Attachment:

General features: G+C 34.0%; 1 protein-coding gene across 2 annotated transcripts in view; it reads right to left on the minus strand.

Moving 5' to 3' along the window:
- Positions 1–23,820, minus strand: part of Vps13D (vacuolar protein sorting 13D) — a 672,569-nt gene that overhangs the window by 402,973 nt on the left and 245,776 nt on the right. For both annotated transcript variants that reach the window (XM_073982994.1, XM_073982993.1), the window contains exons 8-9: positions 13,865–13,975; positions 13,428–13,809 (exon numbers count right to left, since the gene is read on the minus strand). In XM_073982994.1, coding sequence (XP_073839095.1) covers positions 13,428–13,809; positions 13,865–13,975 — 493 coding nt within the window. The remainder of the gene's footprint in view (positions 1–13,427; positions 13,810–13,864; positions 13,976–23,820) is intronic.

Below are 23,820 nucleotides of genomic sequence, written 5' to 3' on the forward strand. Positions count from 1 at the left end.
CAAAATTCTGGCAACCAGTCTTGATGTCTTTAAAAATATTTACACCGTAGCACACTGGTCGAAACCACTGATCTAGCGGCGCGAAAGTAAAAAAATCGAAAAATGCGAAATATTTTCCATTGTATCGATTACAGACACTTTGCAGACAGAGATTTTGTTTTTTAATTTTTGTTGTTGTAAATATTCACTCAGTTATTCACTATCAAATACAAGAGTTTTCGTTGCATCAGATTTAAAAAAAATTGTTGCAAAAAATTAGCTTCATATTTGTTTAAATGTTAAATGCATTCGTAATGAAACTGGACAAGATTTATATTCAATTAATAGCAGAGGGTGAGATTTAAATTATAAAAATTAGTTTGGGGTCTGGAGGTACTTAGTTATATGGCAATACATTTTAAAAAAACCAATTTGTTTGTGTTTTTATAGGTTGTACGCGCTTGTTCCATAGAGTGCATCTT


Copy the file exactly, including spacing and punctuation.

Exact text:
General features: G+C 34.0%; 1 protein-coding gene across 2 annotated transcripts in view; it reads right to left on the minus strand.

Moving 5' to 3' along the window:
- Positions 1–23,820, minus strand: part of Vps13D (vacuolar protein sorting 13D) — a 672,569-nt gene that overhangs the window by 402,973 nt on the left and 245,776 nt on the right. For both annotated transcript variants that reach the window (XM_073982994.1, XM_073982993.1), the window contains exons 8-9: positions 13,865–13,975; positions 13,428–13,809 (exon numbers count right to left, since the gene is read on the minus strand). In XM_073982994.1, coding sequence (XP_073839095.1) covers positions 13,428–13,809; positions 13,865–13,975 — 493 coding nt within the window. The remainder of the gene's footprint in view (positions 1–13,427; positions 13,810–13,864; positions 13,976–23,820) is intronic.

Below are 23,820 nucleotides of genomic sequence, written 5' to 3' on the forward strand. Positions count from 1 at the left end.
CAAAATTCTGGCAACCAGTCTTGATGTCTTTAAAAATATTTACACCGTAGCACACTGGTCGAAACCACTGATCTAGCGGCGCGAAAGTAAAAAAATCGAAAAATGCGAAATATTTTCCATTGTATCGATTACAGACACTTTGCAGACAGAGATTTTGTTTTTTAATTTTTGTTGTTGTAAATATTCACTCAGTTATTCACTATCAAATACAAGAGTTTTCGTTGCATCAGATTTAAAAAAAATTGTTGCAAAAAATTAGCTTCATATTTGTTTAAATGTTAAATGCATTCGTAATGAAACTGGACAAGATTTATATTCAATTAATAGCAGAGGGTGAGATTTAAATTATAAAAATTAGTTTGGGGTCTGGAGGTACTTAGTTATATGGCAATACATTTTAAAAAAACCAATTTGTTTGTGTTTTTATAGGTTGTACGCGCTTGTTCCATAGAGTGCATCTT